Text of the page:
- Daphna Shraga, The Secretary-General’s Bulletin on the Observance by United Nations Forces of International Humanitarian Law: A Decade Later
Corn: Mixing Apples and Hand Grenades: The Logical Limit of Applying Human Rights Norms to Armed Conflict
One of the most complex contemporary debates related to the regulation of armed conflict is the relationship between international humanitarian law (or the law of armed conflict) and international human rights law. Since human rights experts first began advocating for the complimentary application of these two bodies of law, there has been a steady march of human rights application into an area formerly subject to the exclusive law of armed conflict regulation. While the legal aspects of this debate are both complex and fascinating, like all areas of conflict regulation the outcome must ultimately produce guidelines that can be translated into an effective operational framework for war-fighters. In an era of an already complex and often confused battle space, there can be little tolerance for adding complexity and confusion to the rules that war-fighters must apply in the execution of their missions. Instead, clarity is essential to aid them in navigating this complexity.
This article will explore this debate from a military operational perspective. It asserts the invalidity of extreme views in this complementarity debate, and that the inevitable invocation of human rights obligations in the context of armed conflict necessitates a careful assessment of where symmetry between these two sources of law is operationally logical and where that logic dissipates. While acknowledging a legitimate role for human rights norms in relation to the treatment of noncombatants and subdued opposition personnel, I argue that these norms cannot be permitted to influence the legal framework that regulates the application of combat power against operational opponents. Preventing this intrusion is essential to balance the interest of protecting human rights with the fundamental purpose of armed hostilities – securing the prompt and efficient submission of an opponent. Perhaps the most critical premise of this article is that failing to recognize the existence of this boundary will produce a distortion of this historic authority/restraint balance at the core of the law of armed conflict – a distortion that will inevitably be perceived as operationally illogical by armed forces thereby risking the credibility of both bodies of law.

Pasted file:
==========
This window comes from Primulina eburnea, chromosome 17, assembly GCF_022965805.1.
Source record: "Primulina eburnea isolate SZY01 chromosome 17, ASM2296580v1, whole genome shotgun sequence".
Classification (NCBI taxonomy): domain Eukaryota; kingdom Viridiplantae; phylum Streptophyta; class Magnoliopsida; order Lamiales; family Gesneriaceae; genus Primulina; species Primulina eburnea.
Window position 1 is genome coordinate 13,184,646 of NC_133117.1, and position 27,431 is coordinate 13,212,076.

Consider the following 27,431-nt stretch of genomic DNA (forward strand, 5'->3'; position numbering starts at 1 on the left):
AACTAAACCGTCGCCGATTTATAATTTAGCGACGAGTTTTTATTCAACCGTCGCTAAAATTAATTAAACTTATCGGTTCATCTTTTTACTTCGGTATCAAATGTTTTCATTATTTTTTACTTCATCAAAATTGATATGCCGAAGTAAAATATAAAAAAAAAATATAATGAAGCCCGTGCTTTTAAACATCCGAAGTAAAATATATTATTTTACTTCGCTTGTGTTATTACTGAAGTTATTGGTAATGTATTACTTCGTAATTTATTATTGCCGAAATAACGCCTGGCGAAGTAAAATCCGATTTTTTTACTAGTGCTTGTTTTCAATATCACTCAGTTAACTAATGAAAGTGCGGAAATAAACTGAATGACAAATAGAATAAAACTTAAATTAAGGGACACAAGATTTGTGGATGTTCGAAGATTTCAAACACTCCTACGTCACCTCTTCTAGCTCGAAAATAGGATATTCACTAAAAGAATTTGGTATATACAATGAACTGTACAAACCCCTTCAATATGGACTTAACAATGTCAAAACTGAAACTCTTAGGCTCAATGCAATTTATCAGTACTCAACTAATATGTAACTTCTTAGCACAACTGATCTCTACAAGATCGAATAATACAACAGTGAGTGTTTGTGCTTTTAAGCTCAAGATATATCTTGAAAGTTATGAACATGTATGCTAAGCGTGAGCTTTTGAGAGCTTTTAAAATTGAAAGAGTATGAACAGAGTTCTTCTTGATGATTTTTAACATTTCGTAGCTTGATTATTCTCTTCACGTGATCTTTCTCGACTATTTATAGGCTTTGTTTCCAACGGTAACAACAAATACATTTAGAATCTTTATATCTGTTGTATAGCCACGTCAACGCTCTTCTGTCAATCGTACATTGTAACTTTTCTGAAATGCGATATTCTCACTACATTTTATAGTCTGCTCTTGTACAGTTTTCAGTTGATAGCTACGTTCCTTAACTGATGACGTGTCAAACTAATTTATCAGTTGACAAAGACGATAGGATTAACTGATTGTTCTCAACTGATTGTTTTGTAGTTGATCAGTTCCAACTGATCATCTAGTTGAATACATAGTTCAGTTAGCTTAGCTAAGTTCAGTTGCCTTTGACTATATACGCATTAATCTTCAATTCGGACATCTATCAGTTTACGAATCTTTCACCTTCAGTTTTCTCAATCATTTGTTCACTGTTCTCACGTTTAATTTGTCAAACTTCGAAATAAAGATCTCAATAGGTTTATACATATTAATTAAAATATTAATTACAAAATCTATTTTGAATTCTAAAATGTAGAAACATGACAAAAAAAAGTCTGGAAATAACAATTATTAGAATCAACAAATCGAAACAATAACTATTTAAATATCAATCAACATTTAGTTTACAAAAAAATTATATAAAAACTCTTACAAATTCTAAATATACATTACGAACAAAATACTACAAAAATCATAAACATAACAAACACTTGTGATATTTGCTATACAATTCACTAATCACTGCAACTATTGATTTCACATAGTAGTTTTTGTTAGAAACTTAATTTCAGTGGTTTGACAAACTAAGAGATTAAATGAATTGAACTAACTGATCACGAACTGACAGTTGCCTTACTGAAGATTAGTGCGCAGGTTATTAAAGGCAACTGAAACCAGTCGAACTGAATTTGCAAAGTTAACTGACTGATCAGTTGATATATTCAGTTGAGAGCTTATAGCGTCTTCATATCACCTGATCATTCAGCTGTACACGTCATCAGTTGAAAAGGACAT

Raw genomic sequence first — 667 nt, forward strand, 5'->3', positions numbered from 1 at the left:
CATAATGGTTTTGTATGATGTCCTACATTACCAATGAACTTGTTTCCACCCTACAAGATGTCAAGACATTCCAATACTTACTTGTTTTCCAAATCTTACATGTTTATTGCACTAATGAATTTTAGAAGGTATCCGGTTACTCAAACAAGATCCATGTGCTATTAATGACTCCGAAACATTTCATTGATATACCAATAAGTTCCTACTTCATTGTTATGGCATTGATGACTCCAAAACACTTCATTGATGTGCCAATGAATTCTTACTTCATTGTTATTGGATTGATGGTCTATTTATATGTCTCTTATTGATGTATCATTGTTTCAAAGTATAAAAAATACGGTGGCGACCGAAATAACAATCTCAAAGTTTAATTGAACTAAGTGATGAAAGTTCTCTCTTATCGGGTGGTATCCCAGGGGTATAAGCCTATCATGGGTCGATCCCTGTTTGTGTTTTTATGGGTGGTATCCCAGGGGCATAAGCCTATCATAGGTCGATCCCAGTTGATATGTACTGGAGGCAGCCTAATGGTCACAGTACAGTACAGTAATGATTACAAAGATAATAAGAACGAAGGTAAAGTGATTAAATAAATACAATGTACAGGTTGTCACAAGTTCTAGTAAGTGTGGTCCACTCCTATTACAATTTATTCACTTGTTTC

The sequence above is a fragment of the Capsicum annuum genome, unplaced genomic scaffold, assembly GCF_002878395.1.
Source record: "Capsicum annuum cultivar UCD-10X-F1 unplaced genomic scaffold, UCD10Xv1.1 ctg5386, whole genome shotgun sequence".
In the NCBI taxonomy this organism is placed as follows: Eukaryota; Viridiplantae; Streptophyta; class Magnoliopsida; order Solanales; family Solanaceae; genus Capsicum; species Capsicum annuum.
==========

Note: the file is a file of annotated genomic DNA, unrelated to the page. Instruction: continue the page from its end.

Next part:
Fontanelli, Martinico, & Carrozza: Shaping Rule of Law Through Dialogue. International and Supranational Experiences
- Ernst-Ulrich Petersmann, ‘Constitutional Justice’ Requires Judicial Cooperation and ‘Comity’ in the Protection of ‘Rule of Law’
- Yuval Shany, Dédoublement fonctionnel and the Mixed Loyalties of National and International Judges
- Joost Pauwelyn & Luiz Eduardo Salles, Forum Shopping before International Tribunals. (Real) Concerns, (Im)Possible Solutions
- Jan Komárek, In the Court(s) We Trust? On the Need for Hierarchy and Differentiation in the Preliminary Ruling Procedure
- Nikolaos Lavranos, Revisiting Article 307 EC. The Untouchable Core of Fundamental European Constitutional Law Values and Principles
- Federico Fabbrini, Judicial Review of United Nations Counter-Terrorism Sanctions in the European Multilevel System of Human Rights Protection. A Case Study in Ineffectiveness
- Stanislas Adam, Overcoming Dissonance to Reshape Coherence. The European Court of Justice, Terrorist Lists and the Rule of Law
- Giuseppe Martinico, Preliminary Reference and Constitutional Courts. Are You in the Mood for Dialogue?
- Fulvio Cortese, ECJ and Administrative Courts in EU Member States. Towards a Common Judicial Reasoning?
- Antonella Angelini, Behrami and Saramati: When Silence Matters
- Rosa Raffaelli, The Relationship between the ICC and Other International Tribunals. An Analysis of the Lubanga Confirmation of Charges
- Jorge A. Huerta-Goldman, Trade Remedies Disputes – Reciprocal Relationship between WTO and NAFTA Tribunals
- Alberto Alemanno, The Dialogue between Judges & Experts in the EU and WTO
- Filippo Fontanelli, Whose Margin Is It? State Discretion and Judges’ Appreciation in the Necessity Quicksand
- Gianluigi Palombella, Global Threads: Weaving the Rule of Law and the Balance of Legal Software
Monday, November 30, 2009
Mégret: Justifying Compensation by the International Criminal Court’s Victims Trust Fund: Lessons from Domestic Compensation Schemes